📦Nerds Lament: Subscription Box Company Goes BK📦

We’re old enough to remember when subscription boxes were all the rage. The e-commerce trend became so explosive that the Washington Post estimated in 2014 that there were anywhere between 400 and 600 different subscription box services out there. We reckon that — given the the arguably-successful-because-it-got-to-an-IPO-but-then-atrocious-public-foray by Blue Apron Inc. ($APRN) — the number today is on the lower end of the range (if not even lower) as many businesses failed to prove out the business model and manage shipping expense.

And so it was only a matter of time before one of them declared bankruptcy.

Earlier this morning, Loot Crate Inc., a Los Angeles-based subscription service which provides monthly boxes of geek- and gaming-related merchandise (“Comic-con in a box,” including toys, clothing, books and comics tied to big pop culture and geek franchises) filed for bankruptcy in the District of Delaware.* According to a press release, the company intends to use the chapter 11 process to effectuate a 363 sale of substantially all of its assets to a newly-formed buyer, Loot Crate Acquisition LLC. The company secured a $10mm DIP credit facility to fund the cases from Money Chest LLC, an investor in the business. The company started in 2012.

Speaking of investors in the business, this one got a $18.5mm round of venture financingfrom the likes of Upfront VenturesSterling.VC (the venture arm of Sterling Equities, the owner of the New York Mets), and Downey Ventures, the venture arm of none other than Iron Man himself, Robert Downey Jr. At one point, this investment appeared to be a smashing success: the company reportedly had over 600k subscribers and more than $100mm in annualized revenue. It delivered to 35 countries. Inc Magazine ranked it #1 on its “Fastest Growing Private Companies” listDeloitte had it listed first in its 2016 Technology Fast 500 Winners list. Loot Crate must have had one kicka$$ PR person!

But life comes at you fast.

By 2018, the wheels were already coming off. Mark Suster, a well-known and prolific VC from Upfront Ventures, stepped off the board along with two other directors. The company hired Dendera Advisory LLC, a boutique merchant bank, for a capital raise.** As we pointed out in early ‘18, apparently nobody was willing to put a new equity check into this thing, despite all of the accolades. Of course, allegations of sexual harassment don’t exactly help. Ultimately, the company had no choice but to go the debt route: in August 2018, it secured $23mm in new financing from Atalaya Capital Management LP. Per the company announcement:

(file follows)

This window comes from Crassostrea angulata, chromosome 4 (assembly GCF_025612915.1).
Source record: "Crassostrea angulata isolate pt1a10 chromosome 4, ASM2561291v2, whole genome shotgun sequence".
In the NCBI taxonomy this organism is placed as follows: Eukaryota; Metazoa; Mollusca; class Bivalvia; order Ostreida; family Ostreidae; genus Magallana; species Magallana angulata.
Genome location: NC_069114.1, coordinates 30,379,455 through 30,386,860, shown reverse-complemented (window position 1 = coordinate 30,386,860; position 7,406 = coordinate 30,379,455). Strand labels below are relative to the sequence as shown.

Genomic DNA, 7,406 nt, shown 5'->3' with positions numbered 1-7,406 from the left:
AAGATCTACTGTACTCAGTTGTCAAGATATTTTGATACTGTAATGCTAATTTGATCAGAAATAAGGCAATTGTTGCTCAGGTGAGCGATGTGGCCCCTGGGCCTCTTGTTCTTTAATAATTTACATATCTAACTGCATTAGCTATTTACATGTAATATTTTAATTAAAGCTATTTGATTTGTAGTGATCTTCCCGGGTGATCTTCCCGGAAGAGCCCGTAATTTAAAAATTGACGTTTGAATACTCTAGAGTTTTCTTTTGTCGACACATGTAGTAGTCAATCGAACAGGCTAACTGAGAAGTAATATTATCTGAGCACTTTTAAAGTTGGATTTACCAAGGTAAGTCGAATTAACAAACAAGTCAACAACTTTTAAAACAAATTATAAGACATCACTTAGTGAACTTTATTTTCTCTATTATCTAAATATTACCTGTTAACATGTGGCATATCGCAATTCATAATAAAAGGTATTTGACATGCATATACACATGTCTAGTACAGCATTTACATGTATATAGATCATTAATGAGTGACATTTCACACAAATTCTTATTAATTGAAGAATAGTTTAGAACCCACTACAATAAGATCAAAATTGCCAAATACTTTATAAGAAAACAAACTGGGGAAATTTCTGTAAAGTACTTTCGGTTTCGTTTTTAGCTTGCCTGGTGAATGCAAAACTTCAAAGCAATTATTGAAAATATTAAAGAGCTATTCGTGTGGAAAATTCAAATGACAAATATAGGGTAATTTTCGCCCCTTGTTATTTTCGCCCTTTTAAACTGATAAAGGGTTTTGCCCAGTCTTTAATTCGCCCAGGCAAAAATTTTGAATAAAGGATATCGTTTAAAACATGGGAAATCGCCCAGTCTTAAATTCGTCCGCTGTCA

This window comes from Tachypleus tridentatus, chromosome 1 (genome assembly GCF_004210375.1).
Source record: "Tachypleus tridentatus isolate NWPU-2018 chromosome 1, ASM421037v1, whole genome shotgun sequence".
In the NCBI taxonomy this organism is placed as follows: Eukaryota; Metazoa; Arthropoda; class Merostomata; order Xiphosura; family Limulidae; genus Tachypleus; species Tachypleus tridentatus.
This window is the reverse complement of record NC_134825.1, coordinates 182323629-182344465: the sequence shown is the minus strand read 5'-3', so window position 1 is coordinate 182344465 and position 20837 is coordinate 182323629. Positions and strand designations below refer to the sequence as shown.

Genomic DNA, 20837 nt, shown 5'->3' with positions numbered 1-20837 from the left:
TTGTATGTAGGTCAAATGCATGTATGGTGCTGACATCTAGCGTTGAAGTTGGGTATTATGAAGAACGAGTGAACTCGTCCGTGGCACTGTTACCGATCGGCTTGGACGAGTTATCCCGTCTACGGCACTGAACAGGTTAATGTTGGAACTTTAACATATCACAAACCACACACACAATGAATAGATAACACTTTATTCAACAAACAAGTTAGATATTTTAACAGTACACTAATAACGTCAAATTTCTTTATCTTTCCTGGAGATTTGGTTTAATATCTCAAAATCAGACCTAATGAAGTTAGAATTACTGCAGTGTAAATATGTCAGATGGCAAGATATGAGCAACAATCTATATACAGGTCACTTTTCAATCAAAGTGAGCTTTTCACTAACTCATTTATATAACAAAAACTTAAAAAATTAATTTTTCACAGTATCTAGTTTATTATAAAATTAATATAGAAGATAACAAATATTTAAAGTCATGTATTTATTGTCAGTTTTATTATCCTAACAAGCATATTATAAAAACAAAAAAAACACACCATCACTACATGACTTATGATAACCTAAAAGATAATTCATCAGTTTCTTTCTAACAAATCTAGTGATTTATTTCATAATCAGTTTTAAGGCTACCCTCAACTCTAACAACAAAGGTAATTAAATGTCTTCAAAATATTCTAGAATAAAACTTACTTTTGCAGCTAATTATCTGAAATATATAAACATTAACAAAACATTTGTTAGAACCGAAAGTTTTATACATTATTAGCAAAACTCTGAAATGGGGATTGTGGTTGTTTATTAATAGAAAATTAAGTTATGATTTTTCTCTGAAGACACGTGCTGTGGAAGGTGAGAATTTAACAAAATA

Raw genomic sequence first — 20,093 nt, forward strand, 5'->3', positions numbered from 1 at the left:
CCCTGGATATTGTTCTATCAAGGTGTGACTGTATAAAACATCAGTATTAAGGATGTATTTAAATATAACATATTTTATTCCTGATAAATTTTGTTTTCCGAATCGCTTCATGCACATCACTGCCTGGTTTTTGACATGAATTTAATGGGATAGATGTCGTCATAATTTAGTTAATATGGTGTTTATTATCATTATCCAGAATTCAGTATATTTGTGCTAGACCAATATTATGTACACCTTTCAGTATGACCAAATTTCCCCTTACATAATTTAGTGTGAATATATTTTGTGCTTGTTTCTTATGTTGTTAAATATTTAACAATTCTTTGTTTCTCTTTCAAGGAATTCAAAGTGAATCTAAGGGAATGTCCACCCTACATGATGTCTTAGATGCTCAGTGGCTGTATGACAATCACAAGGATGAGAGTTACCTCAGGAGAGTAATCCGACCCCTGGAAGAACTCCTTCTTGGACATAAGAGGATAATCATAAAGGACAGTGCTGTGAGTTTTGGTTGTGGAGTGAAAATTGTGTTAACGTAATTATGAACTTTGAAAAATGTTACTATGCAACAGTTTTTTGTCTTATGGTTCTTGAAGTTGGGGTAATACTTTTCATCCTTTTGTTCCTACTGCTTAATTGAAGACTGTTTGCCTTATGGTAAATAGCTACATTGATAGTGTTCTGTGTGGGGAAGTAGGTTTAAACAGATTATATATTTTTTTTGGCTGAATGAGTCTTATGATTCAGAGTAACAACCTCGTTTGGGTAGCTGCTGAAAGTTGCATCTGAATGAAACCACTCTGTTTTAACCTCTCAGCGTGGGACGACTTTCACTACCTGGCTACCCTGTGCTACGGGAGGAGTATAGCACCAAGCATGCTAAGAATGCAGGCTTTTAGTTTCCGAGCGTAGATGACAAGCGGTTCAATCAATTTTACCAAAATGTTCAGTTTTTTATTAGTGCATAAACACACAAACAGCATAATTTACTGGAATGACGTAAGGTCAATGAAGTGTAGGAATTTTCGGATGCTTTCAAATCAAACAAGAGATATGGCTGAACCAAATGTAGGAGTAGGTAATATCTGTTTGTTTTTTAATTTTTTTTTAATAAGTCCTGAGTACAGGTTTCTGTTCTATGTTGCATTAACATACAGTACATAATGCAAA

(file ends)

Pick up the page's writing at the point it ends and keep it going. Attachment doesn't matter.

This financing, led by Atalaya Capital Management LP ("Atalaya") and supported by several new investors (including longstanding commercial partners, NECA and Bioworld Merchandising), will enable Loot Crate to bolster its existing subscription lines and improve the overall customer experience, while also enabling new product launches, growth in new product lines and the establishment of new distribution channels.

Shortly thereafter, it began selling its boxes on Amazon Inc. ($AMZN). When a DTC e-commerce business suddenly starts relying on Amazon for distribution and relinquishes control of the customer relationship, one has to start to wonder. 🤔

And, so, now it is basically being sold for parts. Per the company announcement:

"During the sale process we will have the financial resources to purchase the goods and services necessary to fulfill our Looters' needs and continue the high-quality service and support they have come to expect from the Loot Crate team," Mr. Davis said.

That’s a pretty curious statement considering the Better Business Bureau opened an investigation into the company back in late 2018. Per the BBB website:

According to BBB files, consumers allege not receiving the purchases they paid for. Furthermore consumers allege not being able to get a response with the details of their orders or refunds. On September 4, 2018 the BBB contacted the company in regards to our concerns about the amount and pattern of complaints we have received. On October 30, 2018 the company responded stating "Loot Crate implemented a Shipping Status page to resolve any issues with delays here: http://loot.cr/shippingstatus[.]